the right spot) for black levels & total contrast, the other cons
include dimmer max screen brightness, more limited viewing angle, long
term servicing issues for possible convergence problems, shorter life
span & burn-in sensitivity - the 7" CRT tubes found in most CRT RP sets
run at a pretty high intensity to project the picture onto the big screen.

What I have been stuck by this year is how fast the CRT RPTVs are
getting pushed to the sidelines for the RP market. At the national B&M
chains, the DLP, LCD, and LCOS (JVC DILA) have taken over the lion share
of the floor space for the RP sets. People want the thinner and lighter
sets over the CRT RP sets. My bet is that by Xmas 2005 shopping season,
you will see maybe only 2-3 CRT RPTVs at the typical Best Buy and none
by mid-2006.

Alan F
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January 3, 2005 3:44:47 AM

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"Marty C" <mccohen@optonline.net> wrote in message
news:aw0Cd.6415$dV3.5857@fe12.lga...
> I see so many posts about flaws with both LCD and DLP, but never any
issues
> with CRT. If this is the case, why are so many people moving toward LCD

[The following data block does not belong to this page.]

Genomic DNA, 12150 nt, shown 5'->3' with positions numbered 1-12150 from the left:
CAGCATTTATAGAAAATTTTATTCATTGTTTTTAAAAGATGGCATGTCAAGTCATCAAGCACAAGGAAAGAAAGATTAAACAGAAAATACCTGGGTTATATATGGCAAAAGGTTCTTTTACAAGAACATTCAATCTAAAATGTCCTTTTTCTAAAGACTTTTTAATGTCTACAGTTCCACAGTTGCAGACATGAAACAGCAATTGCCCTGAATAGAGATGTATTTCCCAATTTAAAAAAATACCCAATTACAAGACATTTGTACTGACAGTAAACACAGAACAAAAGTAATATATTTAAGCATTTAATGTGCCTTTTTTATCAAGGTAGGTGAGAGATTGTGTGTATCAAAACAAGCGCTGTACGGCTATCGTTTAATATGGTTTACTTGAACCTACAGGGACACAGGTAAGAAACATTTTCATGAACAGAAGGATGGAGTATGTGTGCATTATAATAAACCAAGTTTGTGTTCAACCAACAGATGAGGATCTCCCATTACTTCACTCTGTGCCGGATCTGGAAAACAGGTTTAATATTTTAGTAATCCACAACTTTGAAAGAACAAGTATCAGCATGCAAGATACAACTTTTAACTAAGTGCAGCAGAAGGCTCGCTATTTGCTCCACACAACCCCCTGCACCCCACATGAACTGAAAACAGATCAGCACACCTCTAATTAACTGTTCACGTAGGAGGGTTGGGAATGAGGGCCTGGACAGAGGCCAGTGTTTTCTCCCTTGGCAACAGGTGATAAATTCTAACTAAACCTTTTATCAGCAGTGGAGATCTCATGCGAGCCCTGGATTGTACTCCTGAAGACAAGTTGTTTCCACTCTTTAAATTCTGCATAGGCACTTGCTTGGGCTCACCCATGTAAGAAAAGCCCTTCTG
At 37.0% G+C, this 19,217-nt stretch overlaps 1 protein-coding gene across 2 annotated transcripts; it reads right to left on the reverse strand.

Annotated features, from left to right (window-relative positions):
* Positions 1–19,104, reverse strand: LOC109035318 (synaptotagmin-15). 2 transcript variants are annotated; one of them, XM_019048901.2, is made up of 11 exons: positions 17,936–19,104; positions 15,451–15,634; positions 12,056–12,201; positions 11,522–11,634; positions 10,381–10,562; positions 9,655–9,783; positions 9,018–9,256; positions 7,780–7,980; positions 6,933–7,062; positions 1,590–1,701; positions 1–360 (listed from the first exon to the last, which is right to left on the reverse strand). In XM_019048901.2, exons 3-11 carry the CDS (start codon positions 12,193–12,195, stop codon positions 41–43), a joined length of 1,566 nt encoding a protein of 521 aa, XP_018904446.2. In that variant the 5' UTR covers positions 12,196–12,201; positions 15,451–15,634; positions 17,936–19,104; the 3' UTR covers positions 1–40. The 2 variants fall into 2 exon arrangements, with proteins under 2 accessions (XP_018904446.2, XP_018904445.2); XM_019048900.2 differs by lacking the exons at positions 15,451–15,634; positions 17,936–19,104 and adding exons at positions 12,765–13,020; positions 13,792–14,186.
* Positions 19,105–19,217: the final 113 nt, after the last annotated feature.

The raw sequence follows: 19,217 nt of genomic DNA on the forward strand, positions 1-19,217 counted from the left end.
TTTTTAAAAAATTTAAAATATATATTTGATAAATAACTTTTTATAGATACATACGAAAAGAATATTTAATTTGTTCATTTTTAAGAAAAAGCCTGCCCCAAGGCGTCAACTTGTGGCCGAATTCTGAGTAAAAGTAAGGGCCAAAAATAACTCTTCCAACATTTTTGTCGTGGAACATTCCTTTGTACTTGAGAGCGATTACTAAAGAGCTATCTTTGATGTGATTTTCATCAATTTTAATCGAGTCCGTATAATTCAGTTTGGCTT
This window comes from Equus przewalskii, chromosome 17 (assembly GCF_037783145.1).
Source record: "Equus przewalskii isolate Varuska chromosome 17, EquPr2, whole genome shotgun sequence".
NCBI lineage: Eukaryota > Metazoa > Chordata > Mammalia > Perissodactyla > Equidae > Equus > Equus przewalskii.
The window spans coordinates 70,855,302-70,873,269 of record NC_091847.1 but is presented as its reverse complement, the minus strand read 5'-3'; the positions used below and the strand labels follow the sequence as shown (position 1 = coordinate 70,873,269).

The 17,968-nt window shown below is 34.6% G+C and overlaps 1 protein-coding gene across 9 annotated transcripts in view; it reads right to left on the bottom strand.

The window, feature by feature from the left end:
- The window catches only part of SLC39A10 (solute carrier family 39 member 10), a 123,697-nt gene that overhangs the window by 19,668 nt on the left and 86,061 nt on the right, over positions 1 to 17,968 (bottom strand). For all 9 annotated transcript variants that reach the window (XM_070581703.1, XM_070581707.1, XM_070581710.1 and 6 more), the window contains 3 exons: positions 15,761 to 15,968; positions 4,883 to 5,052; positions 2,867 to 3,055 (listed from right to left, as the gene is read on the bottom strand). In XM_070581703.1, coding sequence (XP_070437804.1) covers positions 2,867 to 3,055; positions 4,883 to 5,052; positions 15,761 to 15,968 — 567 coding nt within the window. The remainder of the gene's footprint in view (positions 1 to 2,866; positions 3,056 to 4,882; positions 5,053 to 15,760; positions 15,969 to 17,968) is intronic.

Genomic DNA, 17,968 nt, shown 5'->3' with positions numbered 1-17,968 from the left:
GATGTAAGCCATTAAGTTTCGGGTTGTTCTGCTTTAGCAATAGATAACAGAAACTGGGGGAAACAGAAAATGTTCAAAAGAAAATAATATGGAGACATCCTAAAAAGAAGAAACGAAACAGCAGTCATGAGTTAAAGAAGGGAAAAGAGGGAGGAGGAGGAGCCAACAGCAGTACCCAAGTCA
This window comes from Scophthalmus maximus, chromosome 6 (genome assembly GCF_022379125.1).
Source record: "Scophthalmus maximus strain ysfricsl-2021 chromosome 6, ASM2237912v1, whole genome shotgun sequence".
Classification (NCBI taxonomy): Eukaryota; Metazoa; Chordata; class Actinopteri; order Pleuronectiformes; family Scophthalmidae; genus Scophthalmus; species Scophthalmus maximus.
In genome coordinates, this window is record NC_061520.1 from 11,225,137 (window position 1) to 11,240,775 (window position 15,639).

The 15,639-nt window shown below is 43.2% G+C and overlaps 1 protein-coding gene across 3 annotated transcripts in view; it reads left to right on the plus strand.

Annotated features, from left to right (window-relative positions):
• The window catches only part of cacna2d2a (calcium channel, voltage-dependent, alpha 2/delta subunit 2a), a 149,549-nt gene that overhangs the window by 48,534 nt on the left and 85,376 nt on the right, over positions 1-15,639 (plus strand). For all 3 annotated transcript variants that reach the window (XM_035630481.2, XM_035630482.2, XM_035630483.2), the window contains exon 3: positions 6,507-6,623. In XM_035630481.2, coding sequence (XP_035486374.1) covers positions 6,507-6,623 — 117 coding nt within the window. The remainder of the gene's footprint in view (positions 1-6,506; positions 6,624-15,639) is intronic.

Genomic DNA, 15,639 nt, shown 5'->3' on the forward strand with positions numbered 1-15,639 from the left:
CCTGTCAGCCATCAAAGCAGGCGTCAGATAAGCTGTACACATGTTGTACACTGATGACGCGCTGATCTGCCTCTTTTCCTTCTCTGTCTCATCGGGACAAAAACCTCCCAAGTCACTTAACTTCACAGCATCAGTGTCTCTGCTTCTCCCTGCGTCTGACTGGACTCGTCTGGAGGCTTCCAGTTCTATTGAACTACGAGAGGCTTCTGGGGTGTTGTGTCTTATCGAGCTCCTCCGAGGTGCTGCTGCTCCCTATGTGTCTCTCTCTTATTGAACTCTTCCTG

and
> DLP so quickly? Is it solely because of the size and weight of CRT? Is
CRT
> still the best picture?
>
>

For some strange reason, there is no CRT RP set that I know of that can
resolve the full 1920x1080 resolution. Even though it should be technically
possible no one has produced one.
That's the reason I stopped myself from buying a CRT RP a few months ago,
and with xHD3 true 1920x1080 res sets just round the corner I'm waiting for
them.
Others may have other reasons for moving to LCD and DLP.
Anonymous
January 3, 2005 3:44:48 AM

Archived from groups: alt.tv.tech.hdtv (More info?)

"hg" <hg@gh.hg> wrote in message
news:41d894c0$0$20489$65c69314@mercury.nildram.net...


> For some strange reason, there is no CRT RP set that I know of that can
> resolve the full 1920x1080 resolution. Even though it should be
> technically
> possible no one has produced one.

CRT RP's with 9" CRT's are capable of producing a full 1920x1080
Very high end in the past and extremely rare these days as CRT RP's have
retreated down-market.
Anonymous
January 3, 2005 3:48:43 AM

Archived from groups: alt.tv.tech.hdtv (More info?)

Alan Figgatt <afiggatt@comcast.net> wrote:

> What I have been stuck by this year is how fast the CRT RPTVs are
> getting pushed to the sidelines for the RP market.

I've had a 42" Sony RPLCD for a month now, but previously never considered
getting a CRT RPTV because of their size, bulk, and image quality which I
felt was sub-par in many ways. Starting with a tiny LCD array rather than
big CRTs has led, I believe, to immense improvement in RP light engine